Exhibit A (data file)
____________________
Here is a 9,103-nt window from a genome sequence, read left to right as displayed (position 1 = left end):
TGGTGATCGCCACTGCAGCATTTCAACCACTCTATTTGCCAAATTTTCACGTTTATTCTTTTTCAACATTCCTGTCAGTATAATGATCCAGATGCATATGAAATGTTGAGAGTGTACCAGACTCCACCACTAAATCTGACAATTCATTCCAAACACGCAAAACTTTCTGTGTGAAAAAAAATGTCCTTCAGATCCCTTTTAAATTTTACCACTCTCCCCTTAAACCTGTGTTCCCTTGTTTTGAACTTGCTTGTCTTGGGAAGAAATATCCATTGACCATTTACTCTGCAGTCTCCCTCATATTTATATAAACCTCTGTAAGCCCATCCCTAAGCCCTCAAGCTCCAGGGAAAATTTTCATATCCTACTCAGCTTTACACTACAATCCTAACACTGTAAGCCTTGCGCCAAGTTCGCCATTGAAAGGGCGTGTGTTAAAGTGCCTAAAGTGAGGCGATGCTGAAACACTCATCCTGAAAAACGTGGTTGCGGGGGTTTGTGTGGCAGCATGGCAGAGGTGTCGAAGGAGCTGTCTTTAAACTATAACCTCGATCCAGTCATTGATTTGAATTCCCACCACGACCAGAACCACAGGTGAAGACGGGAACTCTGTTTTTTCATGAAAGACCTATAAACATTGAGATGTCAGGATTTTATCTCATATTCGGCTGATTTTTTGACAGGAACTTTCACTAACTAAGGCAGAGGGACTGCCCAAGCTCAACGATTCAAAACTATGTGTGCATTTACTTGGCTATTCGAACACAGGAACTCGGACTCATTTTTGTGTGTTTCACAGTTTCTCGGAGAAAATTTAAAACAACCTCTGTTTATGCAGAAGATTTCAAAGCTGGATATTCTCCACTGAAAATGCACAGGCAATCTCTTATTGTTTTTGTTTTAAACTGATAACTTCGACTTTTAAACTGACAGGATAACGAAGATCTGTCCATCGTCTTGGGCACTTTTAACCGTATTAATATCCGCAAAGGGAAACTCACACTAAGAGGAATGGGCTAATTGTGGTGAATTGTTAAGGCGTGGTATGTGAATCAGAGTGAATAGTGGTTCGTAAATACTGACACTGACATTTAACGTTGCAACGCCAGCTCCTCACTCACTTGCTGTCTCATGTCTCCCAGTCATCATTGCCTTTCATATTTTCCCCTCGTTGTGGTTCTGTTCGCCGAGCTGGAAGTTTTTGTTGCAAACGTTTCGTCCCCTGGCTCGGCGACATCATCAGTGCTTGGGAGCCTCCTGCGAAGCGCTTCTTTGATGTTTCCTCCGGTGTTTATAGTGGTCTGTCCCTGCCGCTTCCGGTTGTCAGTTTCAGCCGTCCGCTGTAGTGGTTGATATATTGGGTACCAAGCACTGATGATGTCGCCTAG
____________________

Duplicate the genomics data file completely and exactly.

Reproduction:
Here is a 9,103-nt window from a genome sequence, read left to right as displayed (position 1 = left end):
TGGTGATCGCCACTGCAGCATTTCAACCACTCTATTTGCCAAATTTTCACGTTTATTCTTTTTCAACATTCCTGTCAGTATAATGATCCAGATGCATATGAAATGTTGAGAGTGTACCAGACTCCACCACTAAATCTGACAATTCATTCCAAACACGCAAAACTTTCTGTGTGAAAAAAAATGTCCTTCAGATCCCTTTTAAATTTTACCACTCTCCCCTTAAACCTGTGTTCCCTTGTTTTGAACTTGCTTGTCTTGGGAAGAAATATCCATTGACCATTTACTCTGCAGTCTCCCTCATATTTATATAAACCTCTGTAAGCCCATCCCTAAGCCCTCAAGCTCCAGGGAAAATTTTCATATCCTACTCAGCTTTACACTACAATCCTAACACTGTAAGCCTTGCGCCAAGTTCGCCATTGAAAGGGCGTGTGTTAAAGTGCCTAAAGTGAGGCGATGCTGAAACACTCATCCTGAAAAACGTGGTTGCGGGGGTTTGTGTGGCAGCATGGCAGAGGTGTCGAAGGAGCTGTCTTTAAACTATAACCTCGATCCAGTCATTGATTTGAATTCCCACCACGACCAGAACCACAGGTGAAGACGGGAACTCTGTTTTTTCATGAAAGACCTATAAACATTGAGATGTCAGGATTTTATCTCATATTCGGCTGATTTTTTGACAGGAACTTTCACTAACTAAGGCAGAGGGACTGCCCAAGCTCAACGATTCAAAACTATGTGTGCATTTACTTGGCTATTCGAACACAGGAACTCGGACTCATTTTTGTGTGTTTCACAGTTTCTCGGAGAAAATTTAAAACAACCTCTGTTTATGCAGAAGATTTCAAAGCTGGATATTCTCCACTGAAAATGCACAGGCAATCTCTTATTGTTTTTGTTTTAAACTGATAACTTCGACTTTTAAACTGACAGGATAACGAAGATCTGTCCATCGTCTTGGGCACTTTTAACCGTATTAATATCCGCAAAGGGAAACTCACACTAAGAGGAATGGGCTAATTGTGGTGAATTGTTAAGGCGTGGTATGTGAATCAGAGTGAATAGTGGTTCGTAAATACTGACACTGACATTTAACGTTGCAACGCCAGCTCCTCACTCACTTGCTGTCTCATGTCTCCCAGTCATCATTGCCTTTCATATTTTCCCCTCGTTGTGGTTCTGTTCGCCGAGCTGGAAGTTTTTGTTGCAAACGTTTCGTCCCCTGGCTCGGCGACATCATCAGTGCTTGGGAGCCTCCTGCGAAGCGCTTCTTTGATGTTTCCTCCGGTGTTTATAGTGGTCTGTCCCTGCCGCTTCCGGTTGTCAGTTTCAGCCGTCCGCTGTAGTGGTTGATATATTGGGTACCAAGCACTGATGATGTCGCCTAG